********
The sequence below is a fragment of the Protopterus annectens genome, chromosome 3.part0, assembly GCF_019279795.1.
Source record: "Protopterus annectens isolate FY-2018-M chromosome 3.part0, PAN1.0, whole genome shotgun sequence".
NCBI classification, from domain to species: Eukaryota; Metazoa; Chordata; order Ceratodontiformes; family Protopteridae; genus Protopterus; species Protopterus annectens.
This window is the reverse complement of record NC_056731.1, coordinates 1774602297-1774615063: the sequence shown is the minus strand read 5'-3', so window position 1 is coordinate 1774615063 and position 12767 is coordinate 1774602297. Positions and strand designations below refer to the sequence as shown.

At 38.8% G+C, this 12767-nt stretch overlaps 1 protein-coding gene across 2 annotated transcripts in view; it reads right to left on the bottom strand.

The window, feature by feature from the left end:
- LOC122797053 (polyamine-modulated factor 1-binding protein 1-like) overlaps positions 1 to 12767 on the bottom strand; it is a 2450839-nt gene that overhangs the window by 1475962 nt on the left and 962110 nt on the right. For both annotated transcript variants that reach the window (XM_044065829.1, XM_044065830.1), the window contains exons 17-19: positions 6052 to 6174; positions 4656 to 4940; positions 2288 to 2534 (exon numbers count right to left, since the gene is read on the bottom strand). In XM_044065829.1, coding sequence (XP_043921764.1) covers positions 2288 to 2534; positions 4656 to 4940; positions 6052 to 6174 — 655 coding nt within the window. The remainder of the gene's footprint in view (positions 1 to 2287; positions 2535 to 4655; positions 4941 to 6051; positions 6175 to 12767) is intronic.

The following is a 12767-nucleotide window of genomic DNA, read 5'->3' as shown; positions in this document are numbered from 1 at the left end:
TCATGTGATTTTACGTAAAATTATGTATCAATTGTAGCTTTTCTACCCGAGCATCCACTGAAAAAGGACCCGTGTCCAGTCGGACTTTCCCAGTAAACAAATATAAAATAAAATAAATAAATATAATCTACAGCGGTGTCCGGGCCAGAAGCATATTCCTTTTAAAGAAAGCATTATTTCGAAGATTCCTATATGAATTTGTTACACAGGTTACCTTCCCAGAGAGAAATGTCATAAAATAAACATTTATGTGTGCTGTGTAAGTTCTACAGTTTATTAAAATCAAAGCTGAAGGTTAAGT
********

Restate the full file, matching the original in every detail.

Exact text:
The sequence below is a fragment of the Protopterus annectens genome, chromosome 3.part0, assembly GCF_019279795.1.
Source record: "Protopterus annectens isolate FY-2018-M chromosome 3.part0, PAN1.0, whole genome shotgun sequence".
NCBI classification, from domain to species: Eukaryota; Metazoa; Chordata; order Ceratodontiformes; family Protopteridae; genus Protopterus; species Protopterus annectens.
This window is the reverse complement of record NC_056731.1, coordinates 1774602297-1774615063: the sequence shown is the minus strand read 5'-3', so window position 1 is coordinate 1774615063 and position 12767 is coordinate 1774602297. Positions and strand designations below refer to the sequence as shown.

At 38.8% G+C, this 12767-nt stretch overlaps 1 protein-coding gene across 2 annotated transcripts in view; it reads right to left on the bottom strand.

The window, feature by feature from the left end:
- LOC122797053 (polyamine-modulated factor 1-binding protein 1-like) overlaps positions 1 to 12767 on the bottom strand; it is a 2450839-nt gene that overhangs the window by 1475962 nt on the left and 962110 nt on the right. For both annotated transcript variants that reach the window (XM_044065829.1, XM_044065830.1), the window contains exons 17-19: positions 6052 to 6174; positions 4656 to 4940; positions 2288 to 2534 (exon numbers count right to left, since the gene is read on the bottom strand). In XM_044065829.1, coding sequence (XP_043921764.1) covers positions 2288 to 2534; positions 4656 to 4940; positions 6052 to 6174 — 655 coding nt within the window. The remainder of the gene's footprint in view (positions 1 to 2287; positions 2535 to 4655; positions 4941 to 6051; positions 6175 to 12767) is intronic.

The following is a 12767-nucleotide window of genomic DNA, read 5'->3' as shown; positions in this document are numbered from 1 at the left end:
TCATGTGATTTTACGTAAAATTATGTATCAATTGTAGCTTTTCTACCCGAGCATCCACTGAAAAAGGACCCGTGTCCAGTCGGACTTTCCCAGTAAACAAATATAAAATAAAATAAATAAATATAATCTACAGCGGTGTCCGGGCCAGAAGCATATTCCTTTTAAAGAAAGCATTATTTCGAAGATTCCTATATGAATTTGTTACACAGGTTACCTTCCCAGAGAGAAATGTCATAAAATAAACATTTATGTGTGCTGTGTAAGTTCTACAGTTTATTAAAATCAAAGCTGAAGGTTAAGT